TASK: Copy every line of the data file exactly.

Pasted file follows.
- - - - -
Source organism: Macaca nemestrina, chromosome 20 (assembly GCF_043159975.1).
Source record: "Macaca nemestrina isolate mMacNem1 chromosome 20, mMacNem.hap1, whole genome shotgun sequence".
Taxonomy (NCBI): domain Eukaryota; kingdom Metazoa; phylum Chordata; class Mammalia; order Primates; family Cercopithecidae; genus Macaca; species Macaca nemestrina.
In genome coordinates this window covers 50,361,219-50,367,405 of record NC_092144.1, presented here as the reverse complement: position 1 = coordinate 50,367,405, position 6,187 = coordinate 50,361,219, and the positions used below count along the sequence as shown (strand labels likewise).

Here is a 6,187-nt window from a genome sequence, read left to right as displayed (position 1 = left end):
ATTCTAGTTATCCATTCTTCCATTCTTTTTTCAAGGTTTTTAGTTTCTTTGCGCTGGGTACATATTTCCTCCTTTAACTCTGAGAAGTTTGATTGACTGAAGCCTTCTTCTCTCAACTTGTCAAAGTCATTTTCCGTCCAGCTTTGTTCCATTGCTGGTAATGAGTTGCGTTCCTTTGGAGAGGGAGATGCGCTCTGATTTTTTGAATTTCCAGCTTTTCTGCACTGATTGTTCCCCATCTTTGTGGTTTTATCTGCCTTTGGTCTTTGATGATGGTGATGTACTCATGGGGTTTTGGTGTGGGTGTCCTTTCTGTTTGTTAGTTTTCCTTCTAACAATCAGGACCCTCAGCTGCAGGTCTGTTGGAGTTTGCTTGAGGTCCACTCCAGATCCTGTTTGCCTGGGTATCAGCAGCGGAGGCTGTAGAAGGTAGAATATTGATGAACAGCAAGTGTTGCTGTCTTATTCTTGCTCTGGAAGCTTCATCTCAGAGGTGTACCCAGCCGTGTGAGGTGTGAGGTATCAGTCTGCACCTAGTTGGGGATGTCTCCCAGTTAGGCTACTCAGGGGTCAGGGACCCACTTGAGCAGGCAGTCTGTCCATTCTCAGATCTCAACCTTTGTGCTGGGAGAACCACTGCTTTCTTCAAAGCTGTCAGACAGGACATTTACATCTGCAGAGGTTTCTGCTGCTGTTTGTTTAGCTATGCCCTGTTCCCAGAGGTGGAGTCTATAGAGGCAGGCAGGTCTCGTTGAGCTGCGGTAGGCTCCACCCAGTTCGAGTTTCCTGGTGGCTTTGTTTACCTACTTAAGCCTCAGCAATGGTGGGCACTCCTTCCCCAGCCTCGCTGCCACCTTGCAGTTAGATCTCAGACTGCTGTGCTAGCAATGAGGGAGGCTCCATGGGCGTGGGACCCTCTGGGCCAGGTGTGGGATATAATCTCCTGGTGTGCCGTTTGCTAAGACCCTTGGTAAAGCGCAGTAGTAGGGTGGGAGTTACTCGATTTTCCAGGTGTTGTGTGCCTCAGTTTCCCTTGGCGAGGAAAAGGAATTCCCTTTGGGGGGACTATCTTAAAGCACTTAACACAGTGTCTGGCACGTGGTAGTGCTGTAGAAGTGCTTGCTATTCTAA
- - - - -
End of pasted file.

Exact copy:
Source organism: Macaca nemestrina, chromosome 20 (assembly GCF_043159975.1).
Source record: "Macaca nemestrina isolate mMacNem1 chromosome 20, mMacNem.hap1, whole genome shotgun sequence".
Taxonomy (NCBI): domain Eukaryota; kingdom Metazoa; phylum Chordata; class Mammalia; order Primates; family Cercopithecidae; genus Macaca; species Macaca nemestrina.
In genome coordinates this window covers 50,361,219-50,367,405 of record NC_092144.1, presented here as the reverse complement: position 1 = coordinate 50,367,405, position 6,187 = coordinate 50,361,219, and the positions used below count along the sequence as shown (strand labels likewise).

Here is a 6,187-nt window from a genome sequence, read left to right as displayed (position 1 = left end):
ATTCTAGTTATCCATTCTTCCATTCTTTTTTCAAGGTTTTTAGTTTCTTTGCGCTGGGTACATATTTCCTCCTTTAACTCTGAGAAGTTTGATTGACTGAAGCCTTCTTCTCTCAACTTGTCAAAGTCATTTTCCGTCCAGCTTTGTTCCATTGCTGGTAATGAGTTGCGTTCCTTTGGAGAGGGAGATGCGCTCTGATTTTTTGAATTTCCAGCTTTTCTGCACTGATTGTTCCCCATCTTTGTGGTTTTATCTGCCTTTGGTCTTTGATGATGGTGATGTACTCATGGGGTTTTGGTGTGGGTGTCCTTTCTGTTTGTTAGTTTTCCTTCTAACAATCAGGACCCTCAGCTGCAGGTCTGTTGGAGTTTGCTTGAGGTCCACTCCAGATCCTGTTTGCCTGGGTATCAGCAGCGGAGGCTGTAGAAGGTAGAATATTGATGAACAGCAAGTGTTGCTGTCTTATTCTTGCTCTGGAAGCTTCATCTCAGAGGTGTACCCAGCCGTGTGAGGTGTGAGGTATCAGTCTGCACCTAGTTGGGGATGTCTCCCAGTTAGGCTACTCAGGGGTCAGGGACCCACTTGAGCAGGCAGTCTGTCCATTCTCAGATCTCAACCTTTGTGCTGGGAGAACCACTGCTTTCTTCAAAGCTGTCAGACAGGACATTTACATCTGCAGAGGTTTCTGCTGCTGTTTGTTTAGCTATGCCCTGTTCCCAGAGGTGGAGTCTATAGAGGCAGGCAGGTCTCGTTGAGCTGCGGTAGGCTCCACCCAGTTCGAGTTTCCTGGTGGCTTTGTTTACCTACTTAAGCCTCAGCAATGGTGGGCACTCCTTCCCCAGCCTCGCTGCCACCTTGCAGTTAGATCTCAGACTGCTGTGCTAGCAATGAGGGAGGCTCCATGGGCGTGGGACCCTCTGGGCCAGGTGTGGGATATAATCTCCTGGTGTGCCGTTTGCTAAGACCCTTGGTAAAGCGCAGTAGTAGGGTGGGAGTTACTCGATTTTCCAGGTGTTGTGTGCCTCAGTTTCCCTTGGCGAGGAAAAGGAATTCCCTTTGGGGGGACTATCTTAAAGCACTTAACACAGTGTCTGGCACGTGGTAGTGCTGTAGAAGTGCTTGCTATTCTAA